Could religious institutions be major drivers of financial inclusion? This new report seems to suggest so

Nigeria is a largely religious society and one where citizens depend on religious social structures, it is not surprising that the study seems to suggest such an approach.

The study identified broader community engagement, including with religious institutions and social groups, as essential to driving financial inclusion in Nigeria.

The study also identified the need for more unconventional means of on-boarding financially excluded persons (i.e., people without bank accounts and no access to digital financial services) such as the use of livestock ownership as collateral for financing.

Oftentimes, financially excluded people are referred to with a broad stroke without much regard for their melange of circumstances.

To better help all stakeholders -- financial service providers, researchers, the media, etc. -- understand the complexity of financial exclusion, the study dived deep and provided psychometric profiles of this group, dividing them into six segments (which are by no means exhaustive or indicative of the entire population).

The six customer segments of financially excluded persons are:

1. Vulnerable Believers, which form 12% of the population

2. Resilient savers, 21% of the population

3. Dependent individualists, 22% of the population

4. Digital youth, 19% of the population

5. Confident optimists, 14% of the population

6. Sceptical cultivators, 12%of the population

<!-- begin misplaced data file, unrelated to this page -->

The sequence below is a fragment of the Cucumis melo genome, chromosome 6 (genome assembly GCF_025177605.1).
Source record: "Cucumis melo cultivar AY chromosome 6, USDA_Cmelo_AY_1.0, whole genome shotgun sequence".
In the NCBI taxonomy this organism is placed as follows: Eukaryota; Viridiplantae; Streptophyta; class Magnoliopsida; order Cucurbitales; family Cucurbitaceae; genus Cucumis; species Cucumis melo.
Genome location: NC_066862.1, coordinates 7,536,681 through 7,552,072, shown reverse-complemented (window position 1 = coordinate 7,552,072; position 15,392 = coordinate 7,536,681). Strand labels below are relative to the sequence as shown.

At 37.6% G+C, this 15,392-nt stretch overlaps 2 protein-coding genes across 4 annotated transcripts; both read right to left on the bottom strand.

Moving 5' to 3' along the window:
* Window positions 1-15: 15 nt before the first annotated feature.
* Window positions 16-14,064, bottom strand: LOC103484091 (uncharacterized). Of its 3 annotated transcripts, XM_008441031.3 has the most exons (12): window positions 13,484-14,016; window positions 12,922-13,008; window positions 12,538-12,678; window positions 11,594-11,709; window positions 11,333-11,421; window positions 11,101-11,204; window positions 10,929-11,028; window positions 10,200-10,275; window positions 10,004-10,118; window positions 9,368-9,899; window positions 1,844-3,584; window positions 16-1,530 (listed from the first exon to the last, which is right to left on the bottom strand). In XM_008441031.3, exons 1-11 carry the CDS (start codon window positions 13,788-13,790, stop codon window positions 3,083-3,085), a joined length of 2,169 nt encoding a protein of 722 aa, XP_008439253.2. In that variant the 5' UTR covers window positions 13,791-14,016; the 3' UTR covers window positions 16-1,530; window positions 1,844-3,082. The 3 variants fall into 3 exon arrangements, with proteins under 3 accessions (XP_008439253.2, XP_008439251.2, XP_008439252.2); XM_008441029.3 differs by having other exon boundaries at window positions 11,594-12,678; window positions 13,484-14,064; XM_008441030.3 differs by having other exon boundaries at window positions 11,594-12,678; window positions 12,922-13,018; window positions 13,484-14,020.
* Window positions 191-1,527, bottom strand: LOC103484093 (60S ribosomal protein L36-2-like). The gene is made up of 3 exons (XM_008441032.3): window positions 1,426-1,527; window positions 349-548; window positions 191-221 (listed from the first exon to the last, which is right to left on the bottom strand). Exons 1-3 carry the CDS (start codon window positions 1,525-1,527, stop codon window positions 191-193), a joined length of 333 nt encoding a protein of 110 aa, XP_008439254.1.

About the report, Dr Olayinka David-West, Academic Director and Senior Fellow at the Lagos Business School, said, “One of the many challenges of Financial Service Providers (FSPs) is limited knowledge of customers, and as a result they often overlook high potential customers or misidentify their needs, and invest in products and channels that sometimes miss the mark.

“The customer segments presented in this study provide insights into the behavioural and attitudinal traits of the Bottom of the Pyramid (BoP) population, currently estimated at 75% of Nigeria’s population (about 135 million persons), with a view to providing FSPs with correct information to create fit-for-use, segment-aligned digital financial products,” she added.

The research study is the most representative of Nigerians with a sample size of 1,200 across the country. The study integrated three variable types into its segmentation approach to expand information about BoP consumers, strengthening typical approaches to segmentation.

Partner at Dalberg and its Nigeria director, Nneka Eze said, “As with all the countries, the Nigeria report introduces a novel approach to segmentation that integrates contextual, behavioural, and psychometric variables that is useful in identifying patterns, highlighting nuances and differences between people that may not be clear from their contexts alone. Overlaying a segmentation using behavioural and psychometric approaches with FSPs’ existing segmentation strategies, we identified opportunities to drive market share— reaching people that a broad demographic approach to the market may not reach or energise.”

The full report is available online here.

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